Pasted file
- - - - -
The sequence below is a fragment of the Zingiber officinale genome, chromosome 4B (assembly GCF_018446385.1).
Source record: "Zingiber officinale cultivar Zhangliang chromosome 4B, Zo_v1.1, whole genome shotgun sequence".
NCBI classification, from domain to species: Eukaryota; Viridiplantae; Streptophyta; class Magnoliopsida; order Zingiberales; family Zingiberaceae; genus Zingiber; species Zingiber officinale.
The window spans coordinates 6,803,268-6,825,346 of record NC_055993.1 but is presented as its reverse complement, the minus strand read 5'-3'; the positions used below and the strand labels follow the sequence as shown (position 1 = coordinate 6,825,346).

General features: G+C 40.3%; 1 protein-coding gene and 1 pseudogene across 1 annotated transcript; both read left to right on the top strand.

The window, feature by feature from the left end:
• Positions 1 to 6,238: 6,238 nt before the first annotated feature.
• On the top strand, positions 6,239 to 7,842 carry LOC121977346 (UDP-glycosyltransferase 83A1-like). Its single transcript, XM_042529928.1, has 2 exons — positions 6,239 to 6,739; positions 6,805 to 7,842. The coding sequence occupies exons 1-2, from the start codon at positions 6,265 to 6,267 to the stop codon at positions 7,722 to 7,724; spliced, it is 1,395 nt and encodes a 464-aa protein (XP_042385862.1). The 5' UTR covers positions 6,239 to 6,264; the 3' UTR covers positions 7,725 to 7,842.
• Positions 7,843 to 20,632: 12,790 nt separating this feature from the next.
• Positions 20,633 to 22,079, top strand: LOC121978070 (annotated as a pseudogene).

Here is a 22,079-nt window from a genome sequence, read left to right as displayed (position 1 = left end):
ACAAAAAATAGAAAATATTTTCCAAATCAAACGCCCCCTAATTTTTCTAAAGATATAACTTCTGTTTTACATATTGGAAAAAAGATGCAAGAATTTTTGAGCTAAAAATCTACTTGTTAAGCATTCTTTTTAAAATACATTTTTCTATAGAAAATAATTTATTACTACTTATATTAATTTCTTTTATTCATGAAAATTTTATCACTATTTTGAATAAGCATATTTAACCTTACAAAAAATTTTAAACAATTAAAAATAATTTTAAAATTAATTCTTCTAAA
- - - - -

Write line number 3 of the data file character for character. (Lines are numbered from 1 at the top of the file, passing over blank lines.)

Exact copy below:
NCBI classification, from domain to species: Eukaryota; Viridiplantae; Streptophyta; class Magnoliopsida; order Zingiberales; family Zingiberaceae; genus Zingiber; species Zingiber officinale.